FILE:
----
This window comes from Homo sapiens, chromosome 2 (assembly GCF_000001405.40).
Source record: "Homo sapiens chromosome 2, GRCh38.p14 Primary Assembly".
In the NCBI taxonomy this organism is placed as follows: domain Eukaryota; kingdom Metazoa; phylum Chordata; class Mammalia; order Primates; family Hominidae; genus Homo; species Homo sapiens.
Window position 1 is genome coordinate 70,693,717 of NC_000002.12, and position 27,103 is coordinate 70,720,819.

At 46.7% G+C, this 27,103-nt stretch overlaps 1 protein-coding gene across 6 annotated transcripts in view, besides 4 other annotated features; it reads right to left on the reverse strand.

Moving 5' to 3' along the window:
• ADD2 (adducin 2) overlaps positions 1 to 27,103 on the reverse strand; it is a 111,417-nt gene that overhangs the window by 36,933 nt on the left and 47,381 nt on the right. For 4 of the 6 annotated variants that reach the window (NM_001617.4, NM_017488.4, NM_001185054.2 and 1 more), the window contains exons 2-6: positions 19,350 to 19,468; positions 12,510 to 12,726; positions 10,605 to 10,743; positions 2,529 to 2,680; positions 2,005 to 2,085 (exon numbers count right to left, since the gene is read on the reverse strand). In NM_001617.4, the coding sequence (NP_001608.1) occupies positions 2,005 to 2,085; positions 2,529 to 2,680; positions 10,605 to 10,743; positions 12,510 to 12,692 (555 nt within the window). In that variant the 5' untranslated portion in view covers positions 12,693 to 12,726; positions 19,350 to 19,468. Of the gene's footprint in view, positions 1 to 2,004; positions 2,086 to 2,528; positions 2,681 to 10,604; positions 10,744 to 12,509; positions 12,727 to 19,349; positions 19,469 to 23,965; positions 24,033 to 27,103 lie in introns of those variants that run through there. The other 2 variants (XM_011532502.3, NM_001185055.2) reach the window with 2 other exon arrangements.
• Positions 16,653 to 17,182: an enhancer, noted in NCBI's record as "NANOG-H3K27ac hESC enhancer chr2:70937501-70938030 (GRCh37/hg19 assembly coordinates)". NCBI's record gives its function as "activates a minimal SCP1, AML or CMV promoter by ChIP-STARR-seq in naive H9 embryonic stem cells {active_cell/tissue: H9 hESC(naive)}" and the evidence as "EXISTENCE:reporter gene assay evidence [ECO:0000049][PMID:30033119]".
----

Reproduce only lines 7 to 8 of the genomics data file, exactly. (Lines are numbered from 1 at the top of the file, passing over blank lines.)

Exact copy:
• ADD2 (adducin 2) overlaps positions 1 to 27,103 on the reverse strand; it is a 111,417-nt gene that overhangs the window by 36,933 nt on the left and 47,381 nt on the right. For 4 of the 6 annotated variants that reach the window (NM_001617.4, NM_017488.4, NM_001185054.2 and 1 more), the window contains exons 2-6: positions 19,350 to 19,468; positions 12,510 to 12,726; positions 10,605 to 10,743; positions 2,529 to 2,680; positions 2,005 to 2,085 (exon numbers count right to left, since the gene is read on the reverse strand). In NM_001617.4, the coding sequence (NP_001608.1) occupies positions 2,005 to 2,085; positions 2,529 to 2,680; positions 10,605 to 10,743; positions 12,510 to 12,692 (555 nt within the window). In that variant the 5' untranslated portion in view covers positions 12,693 to 12,726; positions 19,350 to 19,468. Of the gene's footprint in view, positions 1 to 2,004; positions 2,086 to 2,528; positions 2,681 to 10,604; positions 10,744 to 12,509; positions 12,727 to 19,349; positions 19,469 to 23,965; positions 24,033 to 27,103 lie in introns of those variants that run through there. The other 2 variants (XM_011532502.3, NM_001185055.2) reach the window with 2 other exon arrangements.
• Positions 16,653 to 17,182: an enhancer, noted in NCBI's record as "NANOG-H3K27ac hESC enhancer chr2:70937501-70938030 (GRCh37/hg19 assembly coordinates)". NCBI's record gives its function as "activates a minimal SCP1, AML or CMV promoter by ChIP-STARR-seq in naive H9 embryonic stem cells {active_cell/tissue: H9 hESC(naive)}" and the evidence as "EXISTENCE:reporter gene assay evidence [ECO:0000049][PMID:30033119]".